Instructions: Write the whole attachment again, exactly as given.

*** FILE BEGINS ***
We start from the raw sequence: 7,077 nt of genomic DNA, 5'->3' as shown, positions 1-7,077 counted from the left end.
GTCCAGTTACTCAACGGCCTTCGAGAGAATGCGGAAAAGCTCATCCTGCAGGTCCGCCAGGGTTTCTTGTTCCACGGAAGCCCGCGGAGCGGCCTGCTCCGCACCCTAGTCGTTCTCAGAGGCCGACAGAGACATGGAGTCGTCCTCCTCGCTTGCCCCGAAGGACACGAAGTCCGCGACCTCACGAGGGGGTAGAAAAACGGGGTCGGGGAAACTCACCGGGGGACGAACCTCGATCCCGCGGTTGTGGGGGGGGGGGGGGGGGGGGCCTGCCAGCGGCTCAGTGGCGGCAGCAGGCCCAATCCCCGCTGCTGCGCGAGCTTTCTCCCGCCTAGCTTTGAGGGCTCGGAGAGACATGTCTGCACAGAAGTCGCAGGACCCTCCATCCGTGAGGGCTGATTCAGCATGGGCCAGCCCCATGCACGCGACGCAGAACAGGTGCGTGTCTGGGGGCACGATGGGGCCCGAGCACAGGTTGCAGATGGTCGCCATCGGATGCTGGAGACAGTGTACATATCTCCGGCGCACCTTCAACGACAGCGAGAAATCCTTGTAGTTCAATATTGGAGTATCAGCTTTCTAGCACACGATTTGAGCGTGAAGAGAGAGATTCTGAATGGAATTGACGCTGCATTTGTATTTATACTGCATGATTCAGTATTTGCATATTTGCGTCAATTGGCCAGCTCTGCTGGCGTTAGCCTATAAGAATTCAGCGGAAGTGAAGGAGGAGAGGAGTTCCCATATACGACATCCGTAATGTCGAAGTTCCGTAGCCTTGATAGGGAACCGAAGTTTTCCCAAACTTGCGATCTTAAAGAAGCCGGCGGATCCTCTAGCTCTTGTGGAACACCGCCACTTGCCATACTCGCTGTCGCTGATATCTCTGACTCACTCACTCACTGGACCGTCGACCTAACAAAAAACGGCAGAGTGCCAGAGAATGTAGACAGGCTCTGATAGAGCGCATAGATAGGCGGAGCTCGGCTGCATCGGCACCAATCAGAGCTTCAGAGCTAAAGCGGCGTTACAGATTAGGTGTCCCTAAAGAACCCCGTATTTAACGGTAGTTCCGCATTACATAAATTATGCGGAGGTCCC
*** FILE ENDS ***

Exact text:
We start from the raw sequence: 7,077 nt of genomic DNA, 5'->3' as shown, positions 1-7,077 counted from the left end.
GTCCAGTTACTCAACGGCCTTCGAGAGAATGCGGAAAAGCTCATCCTGCAGGTCCGCCAGGGTTTCTTGTTCCACGGAAGCCCGCGGAGCGGCCTGCTCCGCACCCTAGTCGTTCTCAGAGGCCGACAGAGACATGGAGTCGTCCTCCTCGCTTGCCCCGAAGGACACGAAGTCCGCGACCTCACGAGGGGGTAGAAAAACGGGGTCGGGGAAACTCACCGGGGGACGAACCTCGATCCCGCGGTTGTGGGGGGGGGGGGGGGGGGGGCCTGCCAGCGGCTCAGTGGCGGCAGCAGGCCCAATCCCCGCTGCTGCGCGAGCTTTCTCCCGCCTAGCTTTGAGGGCTCGGAGAGACATGTCTGCACAGAAGTCGCAGGACCCTCCATCCGTGAGGGCTGATTCAGCATGGGCCAGCCCCATGCACGCGACGCAGAACAGGTGCGTGTCTGGGGGCACGATGGGGCCCGAGCACAGGTTGCAGATGGTCGCCATCGGATGCTGGAGACAGTGTACATATCTCCGGCGCACCTTCAACGACAGCGAGAAATCCTTGTAGTTCAATATTGGAGTATCAGCTTTCTAGCACACGATTTGAGCGTGAAGAGAGAGATTCTGAATGGAATTGACGCTGCATTTGTATTTATACTGCATGATTCAGTATTTGCATATTTGCGTCAATTGGCCAGCTCTGCTGGCGTTAGCCTATAAGAATTCAGCGGAAGTGAAGGAGGAGAGGAGTTCCCATATACGACATCCGTAATGTCGAAGTTCCGTAGCCTTGATAGGGAACCGAAGTTTTCCCAAACTTGCGATCTTAAAGAAGCCGGCGGATCCTCTAGCTCTTGTGGAACACCGCCACTTGCCATACTCGCTGTCGCTGATATCTCTGACTCACTCACTCACTGGACCGTCGACCTAACAAAAAACGGCAGAGTGCCAGAGAATGTAGACAGGCTCTGATAGAGCGCATAGATAGGCGGAGCTCGGCTGCATCGGCACCAATCAGAGCTTCAGAGCTAAAGCGGCGTTACAGATTAGGTGTCCCTAAAGAACCCCGTATTTAACGGTAGTTCCGCATTACATAAATTATGCGGAGGTCCC